Collecting Coburg Badges can be a minefield to inexperienced collectors, but through studying photographs and handling real pieces, the details in fakes appear more obvious. The image above shows a series of photographs containing verified reproductions, which have been discussed by other collectors and on certain forums. While some of the above fakes are much easier to tell, there are more dangerous pieces that have finer details being replicated. The Coburg Badge website offers owners and buyers advice before making their purchase. In time to come, other Coburg-related items will also be copied, including stickpins, certificates, boxes, plates and so on. Remember as the saying goes, buy the badge and not the story.

Sunday, 30 September 2018

Mit Hitler in Coburg Commemorative Plaque

This plaque was issued in 1942 to commemorate the Mit Hitler in Coburg event. These plaques would have been given during the event to possibly dignitaries. The 1942 plaque was made out of terracotta and a few survived. This particular piece surfaced at one of the American collector fairs in September 2018 and even more unusual was that it came with its original cardboard box and the card. Image credit: Gary B. / WAF

Saturday, 30 December 2017

A Debate Surrounding the Coburg Badge

One of the Coburg Badges being debated in the collector's world today is this badge pictured above. It is believed that the badge above belongs to C. Alisby. It is rumoured that it belonged to Martin Bormann who was a prominent official in Nazi Germany as head of the Nazi Party Chancellery. He gained immense power by using his position as Adolf Hitler's private secretary to control the flow of information and access to Hitler. He had final approval over civil service appointments, reviewed and approved legislation, and by 1943 had de facto control over all domestic matters. In 1927, Bormann joined the National Socialist German Workers Party (NSDAP). His membership number was 60,508. He joined the Schutzstaffel (SS) on 1 January 1937 with number 278,267. By special order of Heinrich Himmler in 1938, Bormann was granted SS number 555 to reflect his Alter Kämpfer (Old Fighter) status. No one really knows more about this badge except the fact that some collectors think that two have been specially made but only the above is known to exist. Looking at the close up photographs being produced, some of the details do not conform to the standard design as seen on a textbook Coburg Badge. So whether this is a genuine piece (a private purchase or a prestigious honour award) or a post-war fantasy piece, no one really knows. Stick to a standard Coburg Badge and you'll be alright. Image credit: WAF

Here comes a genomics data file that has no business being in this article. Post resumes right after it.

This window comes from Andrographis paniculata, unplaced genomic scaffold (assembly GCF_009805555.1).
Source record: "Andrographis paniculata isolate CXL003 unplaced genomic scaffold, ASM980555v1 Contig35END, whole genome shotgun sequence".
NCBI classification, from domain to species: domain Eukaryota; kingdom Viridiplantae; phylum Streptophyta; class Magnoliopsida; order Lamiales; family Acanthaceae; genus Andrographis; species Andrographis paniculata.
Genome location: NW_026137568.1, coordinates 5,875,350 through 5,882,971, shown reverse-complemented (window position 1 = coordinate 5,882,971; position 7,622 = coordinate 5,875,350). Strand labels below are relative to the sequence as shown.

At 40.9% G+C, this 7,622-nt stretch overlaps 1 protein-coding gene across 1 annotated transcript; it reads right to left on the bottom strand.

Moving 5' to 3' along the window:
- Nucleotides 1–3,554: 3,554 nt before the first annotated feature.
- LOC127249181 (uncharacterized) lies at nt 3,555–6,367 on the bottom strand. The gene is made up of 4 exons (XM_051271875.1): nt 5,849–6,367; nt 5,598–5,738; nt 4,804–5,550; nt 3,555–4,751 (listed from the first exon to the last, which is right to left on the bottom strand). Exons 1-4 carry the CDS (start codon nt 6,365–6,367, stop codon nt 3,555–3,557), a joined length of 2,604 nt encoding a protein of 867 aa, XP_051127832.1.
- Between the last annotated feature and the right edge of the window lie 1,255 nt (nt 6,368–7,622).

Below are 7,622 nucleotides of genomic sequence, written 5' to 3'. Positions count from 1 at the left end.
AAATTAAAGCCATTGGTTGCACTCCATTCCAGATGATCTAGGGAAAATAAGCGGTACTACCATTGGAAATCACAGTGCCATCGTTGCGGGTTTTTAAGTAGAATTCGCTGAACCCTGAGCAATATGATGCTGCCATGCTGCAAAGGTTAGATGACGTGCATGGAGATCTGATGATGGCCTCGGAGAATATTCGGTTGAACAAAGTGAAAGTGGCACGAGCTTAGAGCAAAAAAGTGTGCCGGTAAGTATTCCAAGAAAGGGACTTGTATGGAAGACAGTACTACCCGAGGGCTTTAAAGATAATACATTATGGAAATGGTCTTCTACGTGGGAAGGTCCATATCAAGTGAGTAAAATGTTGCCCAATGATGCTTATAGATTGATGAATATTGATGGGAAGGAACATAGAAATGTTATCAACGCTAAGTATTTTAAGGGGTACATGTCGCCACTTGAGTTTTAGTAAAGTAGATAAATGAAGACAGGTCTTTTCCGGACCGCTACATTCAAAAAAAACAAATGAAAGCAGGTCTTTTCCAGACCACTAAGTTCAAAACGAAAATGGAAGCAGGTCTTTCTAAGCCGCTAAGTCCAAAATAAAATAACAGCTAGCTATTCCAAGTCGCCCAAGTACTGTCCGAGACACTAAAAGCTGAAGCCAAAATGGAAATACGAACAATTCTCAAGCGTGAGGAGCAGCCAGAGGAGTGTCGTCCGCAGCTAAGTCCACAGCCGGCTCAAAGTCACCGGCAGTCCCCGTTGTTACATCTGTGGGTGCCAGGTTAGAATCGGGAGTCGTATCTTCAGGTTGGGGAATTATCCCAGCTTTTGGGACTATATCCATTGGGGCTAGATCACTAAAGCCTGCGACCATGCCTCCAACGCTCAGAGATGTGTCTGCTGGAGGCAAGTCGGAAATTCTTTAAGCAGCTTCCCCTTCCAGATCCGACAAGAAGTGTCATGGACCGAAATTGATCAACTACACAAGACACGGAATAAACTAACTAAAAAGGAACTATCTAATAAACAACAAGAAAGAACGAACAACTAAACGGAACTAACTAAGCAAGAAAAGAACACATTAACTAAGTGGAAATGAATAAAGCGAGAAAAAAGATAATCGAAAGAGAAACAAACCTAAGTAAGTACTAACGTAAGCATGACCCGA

Tuesday, 26 December 2017

Coburg Badges with Provenance

Provenance - What is it? In the collecting world, the term "Provenance" is sometimes used to widely describe a record of ownership of the badge (or item), and used as a guide to authenticity or quality. A badge that has provenance, attributed to a high ranking official or a well known figure, can fetch a higher amount and has higher desirability. Such attribution can sometimes come in the form of a signed document by a vet, a family member, through photographs or any other evidence. Proving the autheticity of the attribution is also sometimes difficult and can be faked. The two Coburg badges have some sort of attribution, herein the one on the left is attributed to Karl Schegk, with provenance coming from the Brown House which was the Headquarters of the National Socialist German Workers' Party. The badge on the left does not have any provenance per se, but has been attributed to Ludwig Schmied. The bottom line is that all Coburg badges are not numbered and therefore cannot be traced back to the recepient, so when buying the badges, think whether you need that level of provenance or attribution, and if that source can be trusted.

Friday, 22 December 2017

Martin Mutschmann

Martin Mutschmann (9 March 1879 – 14 February 1947) was the Nazi Regional Leader (Gauleiter) of the state of Saxony (Gau Saxony) during the time of the Third Reich. Mutschmann was nominated Gauleiter of Saxony in 1925. He maintained this position until the end of World War II. Generally his political activity concentrated on Saxony rather than on Germany as a whole. Mutschmann was passionately interested in the preservation of Saxon arts and crafts. Mutschmann was sentenced to death in Moscow and shot on February 14, 1947.

Hans Zöberlein